22. Robert Key (Salisbury) (Con): What proposed measures from the General Synod of the Church of England have been rejected by the Ecclesiastical Committee as not expedient since 1981; and if he will make a statement. 
Sir Stuart Bell: Since the Synodical Government Measure 1969, the Ecclesiastical Committee has not expressed the view to Synod that a Measure was inexpedient. In relation to a statement, there have been a number of occasions when the Committee has objected to aspects of a Measure, leading to the withdrawal and subsequent resubmission in a different form of the Measure in question.
Does not that suggest that, when a two-thirds majority in the Synod produces a request for legislation, the Ecclesiastical Committee's record is to
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take it with a light touch and to respect the will of the majority in the Synod, as might happen, for example, with the coming Measures on women bishops?
Sir Stuart Bell: As a member of the Ecclesiastical Committee, the hon. Gentleman knows that we are a long way from women bishops. Although it is true that we have not declared any Measure inexpedient, two Measuresthe Churchwardens Measure 2001 and the Church of England (Pensions) Measure 2003were sent back from the Committee and returned in amended form. In 1984, the Appointment of Bishops Measure was actually turned down by the House after the Committee deemed it expedient.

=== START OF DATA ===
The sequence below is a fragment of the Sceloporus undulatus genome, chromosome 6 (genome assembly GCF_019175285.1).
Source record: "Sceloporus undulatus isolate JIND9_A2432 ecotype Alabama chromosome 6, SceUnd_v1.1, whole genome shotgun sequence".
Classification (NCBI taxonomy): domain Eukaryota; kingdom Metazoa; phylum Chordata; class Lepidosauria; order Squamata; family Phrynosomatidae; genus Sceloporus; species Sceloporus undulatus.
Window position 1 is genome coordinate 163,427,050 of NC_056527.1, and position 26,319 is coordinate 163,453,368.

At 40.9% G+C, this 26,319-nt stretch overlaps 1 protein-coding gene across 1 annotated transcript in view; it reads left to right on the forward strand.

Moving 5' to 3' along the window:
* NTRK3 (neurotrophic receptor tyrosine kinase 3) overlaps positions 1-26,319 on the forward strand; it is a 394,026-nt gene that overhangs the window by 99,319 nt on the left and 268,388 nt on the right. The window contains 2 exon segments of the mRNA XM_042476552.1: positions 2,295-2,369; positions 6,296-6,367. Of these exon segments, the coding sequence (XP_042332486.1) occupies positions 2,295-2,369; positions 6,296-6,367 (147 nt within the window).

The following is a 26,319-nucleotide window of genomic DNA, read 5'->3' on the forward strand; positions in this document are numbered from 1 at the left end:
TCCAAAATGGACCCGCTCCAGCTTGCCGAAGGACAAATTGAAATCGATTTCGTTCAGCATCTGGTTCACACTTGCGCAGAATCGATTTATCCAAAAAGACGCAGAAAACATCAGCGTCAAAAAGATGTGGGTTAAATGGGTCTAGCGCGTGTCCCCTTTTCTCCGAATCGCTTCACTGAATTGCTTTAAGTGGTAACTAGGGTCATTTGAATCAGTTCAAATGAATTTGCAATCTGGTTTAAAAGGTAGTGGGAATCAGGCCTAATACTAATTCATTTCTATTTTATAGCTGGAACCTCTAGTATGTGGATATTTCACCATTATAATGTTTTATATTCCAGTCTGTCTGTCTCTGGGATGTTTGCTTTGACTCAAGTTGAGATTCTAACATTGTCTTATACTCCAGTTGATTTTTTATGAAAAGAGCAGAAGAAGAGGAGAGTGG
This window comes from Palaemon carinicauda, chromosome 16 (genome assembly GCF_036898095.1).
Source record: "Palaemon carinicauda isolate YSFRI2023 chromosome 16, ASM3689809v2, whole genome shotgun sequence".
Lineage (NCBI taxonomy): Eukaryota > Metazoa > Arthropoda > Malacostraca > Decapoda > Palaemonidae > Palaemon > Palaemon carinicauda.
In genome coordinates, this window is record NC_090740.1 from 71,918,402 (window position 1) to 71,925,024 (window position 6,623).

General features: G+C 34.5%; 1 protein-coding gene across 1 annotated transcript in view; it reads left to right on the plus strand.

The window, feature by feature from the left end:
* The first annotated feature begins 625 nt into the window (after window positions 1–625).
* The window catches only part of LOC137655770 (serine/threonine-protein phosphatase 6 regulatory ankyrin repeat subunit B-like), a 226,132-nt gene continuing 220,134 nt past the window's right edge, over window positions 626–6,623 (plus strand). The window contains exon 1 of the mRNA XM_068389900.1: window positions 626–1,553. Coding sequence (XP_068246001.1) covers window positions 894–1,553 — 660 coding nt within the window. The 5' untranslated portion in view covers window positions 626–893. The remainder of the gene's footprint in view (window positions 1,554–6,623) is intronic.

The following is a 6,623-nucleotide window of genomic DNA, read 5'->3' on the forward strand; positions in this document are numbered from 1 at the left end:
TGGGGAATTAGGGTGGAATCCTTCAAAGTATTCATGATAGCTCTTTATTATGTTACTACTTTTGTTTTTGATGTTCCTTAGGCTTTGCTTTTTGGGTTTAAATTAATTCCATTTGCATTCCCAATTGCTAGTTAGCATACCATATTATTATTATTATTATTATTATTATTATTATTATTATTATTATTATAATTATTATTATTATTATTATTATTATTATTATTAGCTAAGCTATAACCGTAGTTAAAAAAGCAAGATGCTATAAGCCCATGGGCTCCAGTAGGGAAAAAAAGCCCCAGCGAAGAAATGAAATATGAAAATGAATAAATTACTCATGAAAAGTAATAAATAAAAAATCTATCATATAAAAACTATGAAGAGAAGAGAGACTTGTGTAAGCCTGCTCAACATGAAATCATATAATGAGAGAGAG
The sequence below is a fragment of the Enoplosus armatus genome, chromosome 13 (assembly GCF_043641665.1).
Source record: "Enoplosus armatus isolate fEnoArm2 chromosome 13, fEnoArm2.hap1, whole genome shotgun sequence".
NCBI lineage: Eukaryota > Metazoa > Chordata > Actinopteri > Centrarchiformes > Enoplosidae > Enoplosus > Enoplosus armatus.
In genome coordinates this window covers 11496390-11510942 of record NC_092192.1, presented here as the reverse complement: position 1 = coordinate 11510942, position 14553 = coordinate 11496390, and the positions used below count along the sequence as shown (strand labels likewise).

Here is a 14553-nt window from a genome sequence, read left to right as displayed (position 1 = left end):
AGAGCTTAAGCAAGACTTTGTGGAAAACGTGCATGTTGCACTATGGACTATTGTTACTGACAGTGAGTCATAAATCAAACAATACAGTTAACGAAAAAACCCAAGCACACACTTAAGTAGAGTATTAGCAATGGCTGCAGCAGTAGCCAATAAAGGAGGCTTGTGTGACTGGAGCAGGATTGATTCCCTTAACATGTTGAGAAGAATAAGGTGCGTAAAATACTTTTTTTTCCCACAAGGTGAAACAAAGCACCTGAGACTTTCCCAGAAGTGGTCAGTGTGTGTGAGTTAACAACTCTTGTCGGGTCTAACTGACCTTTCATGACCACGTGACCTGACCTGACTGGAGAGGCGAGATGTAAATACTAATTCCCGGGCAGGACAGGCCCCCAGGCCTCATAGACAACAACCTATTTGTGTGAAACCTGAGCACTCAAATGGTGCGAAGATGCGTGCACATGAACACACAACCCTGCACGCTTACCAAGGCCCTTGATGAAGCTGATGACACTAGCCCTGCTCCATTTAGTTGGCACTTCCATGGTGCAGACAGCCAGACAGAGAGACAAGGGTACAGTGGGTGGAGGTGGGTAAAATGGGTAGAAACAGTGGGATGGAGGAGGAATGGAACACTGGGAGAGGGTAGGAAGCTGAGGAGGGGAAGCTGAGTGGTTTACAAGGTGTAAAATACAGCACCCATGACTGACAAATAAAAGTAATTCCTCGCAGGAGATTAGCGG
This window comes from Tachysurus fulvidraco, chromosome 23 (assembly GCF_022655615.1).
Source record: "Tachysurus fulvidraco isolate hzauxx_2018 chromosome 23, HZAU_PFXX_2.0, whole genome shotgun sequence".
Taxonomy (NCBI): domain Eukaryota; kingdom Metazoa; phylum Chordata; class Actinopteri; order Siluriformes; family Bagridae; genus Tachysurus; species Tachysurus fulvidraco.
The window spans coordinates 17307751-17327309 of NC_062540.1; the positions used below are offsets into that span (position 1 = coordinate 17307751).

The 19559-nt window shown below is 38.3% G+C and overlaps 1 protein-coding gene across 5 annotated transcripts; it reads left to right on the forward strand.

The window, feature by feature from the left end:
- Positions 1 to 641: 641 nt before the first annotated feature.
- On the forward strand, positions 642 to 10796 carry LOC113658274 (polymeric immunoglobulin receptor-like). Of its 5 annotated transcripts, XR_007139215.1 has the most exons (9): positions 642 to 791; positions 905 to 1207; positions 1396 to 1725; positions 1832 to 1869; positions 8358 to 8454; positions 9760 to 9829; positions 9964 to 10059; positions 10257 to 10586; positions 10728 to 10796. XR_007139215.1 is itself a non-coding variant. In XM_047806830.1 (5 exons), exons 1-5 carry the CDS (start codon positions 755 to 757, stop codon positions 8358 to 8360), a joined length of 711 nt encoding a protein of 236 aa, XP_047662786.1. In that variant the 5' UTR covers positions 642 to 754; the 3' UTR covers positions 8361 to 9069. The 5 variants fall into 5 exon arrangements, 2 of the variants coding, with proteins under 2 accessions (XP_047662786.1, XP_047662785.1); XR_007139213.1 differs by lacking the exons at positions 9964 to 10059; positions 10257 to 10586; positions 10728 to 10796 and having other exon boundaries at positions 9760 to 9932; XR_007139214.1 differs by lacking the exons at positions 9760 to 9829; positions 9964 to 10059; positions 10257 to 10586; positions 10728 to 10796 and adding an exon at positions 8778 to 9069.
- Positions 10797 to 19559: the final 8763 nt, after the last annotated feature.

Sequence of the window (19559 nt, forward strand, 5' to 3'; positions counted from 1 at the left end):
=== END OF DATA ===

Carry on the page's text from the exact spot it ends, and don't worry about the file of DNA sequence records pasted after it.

23. David Taylor (North-West Leicestershire) (Lab/Co-op): What representations the Church Commissioners have received in relation to their planned disposal of the Octavia Hill estates in south London. 
Sir Stuart Bell: We have received representations from individual tenants and their associations, local clergy and elected representatives, as well as from other parties with an interest in the housing sector.
David Taylor: Some of my fellow Waterloo residents are concerned that the estates will be sold off to the highest bidder, even if the new owner had policies that were diametrically opposed to the purposes for which the charity was created. What type of restrictive covenant is being considered to ensure that the properties will continue to form a key part of London's much needed social housing stock, especially south of the river?